Pack 800 Pinewood Derby

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About Pinewood Derby
Official Rules
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What is it and why do we do it?


The Pinewood Derby is an annual event of the Cub Scouts. It is the most popular event for many Scouts and is probably the best known Scouting event among non-Scouts.

The Scout is given a block of wood made of pine with two notches for wheels, four plastic wheels and four nails. The finished car must use all nine pieces, must not exceed five ounces, must not exceed the length of the original block and must fit on the track used by Pack 800.

Description of the event

Other than the previous basic design rules (more detail rules will be passed out before the race), the Cub Scout is able to carve and decorate the car as he chooses. Many Cub Scouts also add weights to the final design to bring the car to the maximum allowable weight of five ounces (highly recommended). Cars typically vary from unfinished blocks to whimsical objects, to accurate replicas of actual cars. The fastest cars tend to resemble low doorstops, with weight at the rear. Graphite is the only lubricant allowed, as it often helps to polish the provided nails.

The Pack 800 track has four lanes and slopes down to the ground as the cars are powered by gravity. The race is run in heats, giving every car the chance to run on each lane. The racers compete against the Pack as a whole.

The first, second, third and fourth place winners receive trophies. Pack 800 also awards trophies on the basis of car design. The top four race winners get to go on to race winners from the entire District and Council at the Blackhawk 500, usually held in April.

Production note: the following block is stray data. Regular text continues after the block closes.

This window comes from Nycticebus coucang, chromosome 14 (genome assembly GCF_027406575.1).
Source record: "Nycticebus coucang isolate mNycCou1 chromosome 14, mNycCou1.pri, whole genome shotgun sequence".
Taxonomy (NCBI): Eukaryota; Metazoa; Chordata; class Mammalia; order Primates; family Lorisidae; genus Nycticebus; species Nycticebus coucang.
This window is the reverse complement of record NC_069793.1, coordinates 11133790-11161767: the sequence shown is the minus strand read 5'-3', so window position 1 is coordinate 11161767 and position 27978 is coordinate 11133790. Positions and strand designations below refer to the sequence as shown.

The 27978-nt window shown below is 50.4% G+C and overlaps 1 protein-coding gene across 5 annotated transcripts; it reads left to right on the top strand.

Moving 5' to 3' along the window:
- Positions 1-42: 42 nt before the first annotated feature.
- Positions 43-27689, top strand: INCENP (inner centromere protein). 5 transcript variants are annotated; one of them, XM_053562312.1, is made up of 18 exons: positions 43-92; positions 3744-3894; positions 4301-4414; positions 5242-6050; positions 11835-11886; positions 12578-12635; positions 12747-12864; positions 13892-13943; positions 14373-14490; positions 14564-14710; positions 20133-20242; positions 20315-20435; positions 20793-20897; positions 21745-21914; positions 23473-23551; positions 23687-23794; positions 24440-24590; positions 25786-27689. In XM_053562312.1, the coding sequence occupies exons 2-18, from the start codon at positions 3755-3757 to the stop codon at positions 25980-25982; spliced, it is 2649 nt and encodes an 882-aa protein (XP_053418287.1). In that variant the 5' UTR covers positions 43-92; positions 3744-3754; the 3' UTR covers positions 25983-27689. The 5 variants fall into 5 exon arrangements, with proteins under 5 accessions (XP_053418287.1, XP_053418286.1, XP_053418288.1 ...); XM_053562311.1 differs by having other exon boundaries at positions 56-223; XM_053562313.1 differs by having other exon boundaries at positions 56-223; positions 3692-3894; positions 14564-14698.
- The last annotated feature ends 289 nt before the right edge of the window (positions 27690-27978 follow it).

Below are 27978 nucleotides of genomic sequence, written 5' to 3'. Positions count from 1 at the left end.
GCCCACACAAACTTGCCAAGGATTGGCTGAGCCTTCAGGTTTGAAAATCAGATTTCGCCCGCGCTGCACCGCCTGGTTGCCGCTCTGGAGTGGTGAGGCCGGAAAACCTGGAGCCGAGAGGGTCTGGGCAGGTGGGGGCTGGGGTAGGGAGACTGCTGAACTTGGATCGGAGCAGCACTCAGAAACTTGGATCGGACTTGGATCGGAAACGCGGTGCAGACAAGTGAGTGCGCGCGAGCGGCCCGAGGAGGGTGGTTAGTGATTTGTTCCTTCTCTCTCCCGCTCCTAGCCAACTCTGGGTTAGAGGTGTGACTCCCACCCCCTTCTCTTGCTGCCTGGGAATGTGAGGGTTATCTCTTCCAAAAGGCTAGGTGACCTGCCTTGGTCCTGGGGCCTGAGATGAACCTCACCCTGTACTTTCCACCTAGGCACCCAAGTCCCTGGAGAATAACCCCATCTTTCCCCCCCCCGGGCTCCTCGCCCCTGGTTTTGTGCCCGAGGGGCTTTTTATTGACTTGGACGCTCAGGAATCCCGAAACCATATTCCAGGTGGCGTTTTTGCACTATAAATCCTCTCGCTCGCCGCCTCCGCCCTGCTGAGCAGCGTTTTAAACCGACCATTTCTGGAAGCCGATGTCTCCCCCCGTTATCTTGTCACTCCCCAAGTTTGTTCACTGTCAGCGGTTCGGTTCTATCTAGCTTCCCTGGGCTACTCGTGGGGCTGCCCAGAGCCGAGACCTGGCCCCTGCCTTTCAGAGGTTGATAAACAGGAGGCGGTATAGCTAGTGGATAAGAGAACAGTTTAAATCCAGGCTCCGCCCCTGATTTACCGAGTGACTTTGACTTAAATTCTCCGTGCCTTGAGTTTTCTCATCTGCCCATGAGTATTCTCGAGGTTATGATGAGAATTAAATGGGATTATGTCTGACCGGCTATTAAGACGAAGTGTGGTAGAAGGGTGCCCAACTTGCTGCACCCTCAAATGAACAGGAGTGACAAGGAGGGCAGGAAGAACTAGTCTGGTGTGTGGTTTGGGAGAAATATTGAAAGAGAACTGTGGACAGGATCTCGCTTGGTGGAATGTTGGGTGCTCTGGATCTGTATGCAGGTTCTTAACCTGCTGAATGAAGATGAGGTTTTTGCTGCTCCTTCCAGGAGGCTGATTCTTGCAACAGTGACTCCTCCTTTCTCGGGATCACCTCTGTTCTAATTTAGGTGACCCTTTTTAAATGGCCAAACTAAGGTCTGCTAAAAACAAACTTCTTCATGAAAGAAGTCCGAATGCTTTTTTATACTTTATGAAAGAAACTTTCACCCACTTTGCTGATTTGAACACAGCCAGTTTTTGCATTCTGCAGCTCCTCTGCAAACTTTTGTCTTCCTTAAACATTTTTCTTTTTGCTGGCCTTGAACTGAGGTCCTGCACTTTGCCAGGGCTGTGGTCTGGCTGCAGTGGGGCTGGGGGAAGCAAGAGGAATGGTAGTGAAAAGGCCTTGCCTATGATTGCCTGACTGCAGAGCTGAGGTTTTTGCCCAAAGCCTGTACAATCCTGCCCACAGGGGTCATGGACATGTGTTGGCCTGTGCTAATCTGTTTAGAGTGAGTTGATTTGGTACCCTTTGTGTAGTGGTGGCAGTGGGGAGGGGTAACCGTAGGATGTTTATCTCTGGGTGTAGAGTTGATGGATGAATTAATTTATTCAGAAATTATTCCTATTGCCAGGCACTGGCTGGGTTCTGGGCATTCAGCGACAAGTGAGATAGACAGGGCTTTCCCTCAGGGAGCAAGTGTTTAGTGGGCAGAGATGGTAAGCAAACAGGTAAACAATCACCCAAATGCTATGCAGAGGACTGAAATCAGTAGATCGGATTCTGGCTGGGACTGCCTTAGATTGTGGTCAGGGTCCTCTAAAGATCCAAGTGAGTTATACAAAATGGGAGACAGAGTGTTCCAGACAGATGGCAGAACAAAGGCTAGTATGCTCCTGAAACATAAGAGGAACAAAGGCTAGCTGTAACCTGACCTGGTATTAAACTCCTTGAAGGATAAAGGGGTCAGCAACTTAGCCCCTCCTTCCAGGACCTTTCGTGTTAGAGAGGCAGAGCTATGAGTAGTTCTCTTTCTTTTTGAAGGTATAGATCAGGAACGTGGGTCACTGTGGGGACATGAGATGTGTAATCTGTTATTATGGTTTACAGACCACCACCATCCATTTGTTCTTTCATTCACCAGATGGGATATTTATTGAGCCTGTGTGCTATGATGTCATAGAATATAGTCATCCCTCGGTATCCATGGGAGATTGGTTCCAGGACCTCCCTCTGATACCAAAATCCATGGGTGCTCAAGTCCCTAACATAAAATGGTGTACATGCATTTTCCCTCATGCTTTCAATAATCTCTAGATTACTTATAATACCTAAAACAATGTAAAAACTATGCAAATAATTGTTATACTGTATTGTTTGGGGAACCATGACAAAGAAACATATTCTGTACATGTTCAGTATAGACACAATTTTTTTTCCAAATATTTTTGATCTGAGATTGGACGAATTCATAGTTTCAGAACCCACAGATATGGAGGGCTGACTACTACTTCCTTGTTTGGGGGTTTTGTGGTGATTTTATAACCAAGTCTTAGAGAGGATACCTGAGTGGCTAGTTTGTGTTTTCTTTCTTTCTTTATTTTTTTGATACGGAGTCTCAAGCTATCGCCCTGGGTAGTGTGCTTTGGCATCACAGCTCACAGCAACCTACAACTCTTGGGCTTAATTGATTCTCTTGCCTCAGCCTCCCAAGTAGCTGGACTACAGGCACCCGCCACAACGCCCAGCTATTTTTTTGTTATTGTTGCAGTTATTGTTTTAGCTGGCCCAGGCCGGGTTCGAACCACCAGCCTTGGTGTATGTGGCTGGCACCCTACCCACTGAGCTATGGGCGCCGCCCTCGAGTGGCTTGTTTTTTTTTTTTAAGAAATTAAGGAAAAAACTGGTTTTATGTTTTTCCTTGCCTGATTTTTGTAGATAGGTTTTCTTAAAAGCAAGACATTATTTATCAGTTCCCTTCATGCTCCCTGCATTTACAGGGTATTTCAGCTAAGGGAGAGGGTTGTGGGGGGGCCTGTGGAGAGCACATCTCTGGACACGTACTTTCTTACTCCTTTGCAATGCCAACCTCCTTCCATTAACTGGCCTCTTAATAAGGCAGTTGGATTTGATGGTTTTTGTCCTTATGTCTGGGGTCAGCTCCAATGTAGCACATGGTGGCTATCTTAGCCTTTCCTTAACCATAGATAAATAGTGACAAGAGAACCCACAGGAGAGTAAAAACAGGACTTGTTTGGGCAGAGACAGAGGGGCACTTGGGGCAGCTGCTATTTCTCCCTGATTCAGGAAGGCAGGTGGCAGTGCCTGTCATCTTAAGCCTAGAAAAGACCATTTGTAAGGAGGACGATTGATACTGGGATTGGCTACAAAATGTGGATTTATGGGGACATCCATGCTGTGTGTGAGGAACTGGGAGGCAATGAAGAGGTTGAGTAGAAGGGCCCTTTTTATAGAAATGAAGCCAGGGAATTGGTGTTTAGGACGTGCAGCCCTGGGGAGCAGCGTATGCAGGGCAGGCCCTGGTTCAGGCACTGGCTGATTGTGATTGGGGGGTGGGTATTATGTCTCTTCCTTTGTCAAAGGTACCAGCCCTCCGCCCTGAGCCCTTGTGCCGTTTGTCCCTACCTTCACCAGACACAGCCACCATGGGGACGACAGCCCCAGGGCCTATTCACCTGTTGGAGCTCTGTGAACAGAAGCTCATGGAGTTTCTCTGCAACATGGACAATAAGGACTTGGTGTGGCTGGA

The idea behind the pinewood derby is for the parent, but occasionally grandparent, to spend time helping the child design, carve, paint, add weights, and tune the final car. However, it is often the case that the parent takes over the construction of the car, an aspect of the event that was lampooned in the 2005 film Down and Derby. The quest for a fast car supports a cottage industry that supplies modified wheels, axles, and blocks as well as videos and instruction books. While a pinewood derby car kit costs around $5, a set of modified wheels and axles can sell for more than ten times that amount. These aftermarket items are illegal under Pack 800 rules.

History of the Race

Cubmaster Don Murphy organized the first pinewood derby, which was raced on May 15, 1953 in Manhattan Beach, California, by Pack 280c. Murphy's son was too young to participate in the popular Soap Box Derby races, so he came up with the idea of racing miniature wood cars. The cars had the same gravity-powered concept as the full-size Soap Box Derby cars, but were much smaller and easier to build.

In the 1980s, the design of the block was changed to a solid block. The tires were also changed from narrow, hard plastic, to wider "slicks". Blocks can be whittled with a hand knife, but this is considered dangerous for young boys. It is usually better for a trained adult to use a band saw or Dremel carving tool for major shaping. Decals can be bought at Scout Shops or Hobby Shops. It is also possible to use standard model decals to replicate actual racing cars. The original style is based on open wheel cars, however, fender or body kits are available, or wheels can simply be placed outboard of the body.

Since 1953, millions of young people have built pinewood derby cars. The competitive Pinewood Derby race remains very popular and is a highlight of Pack 800 each year.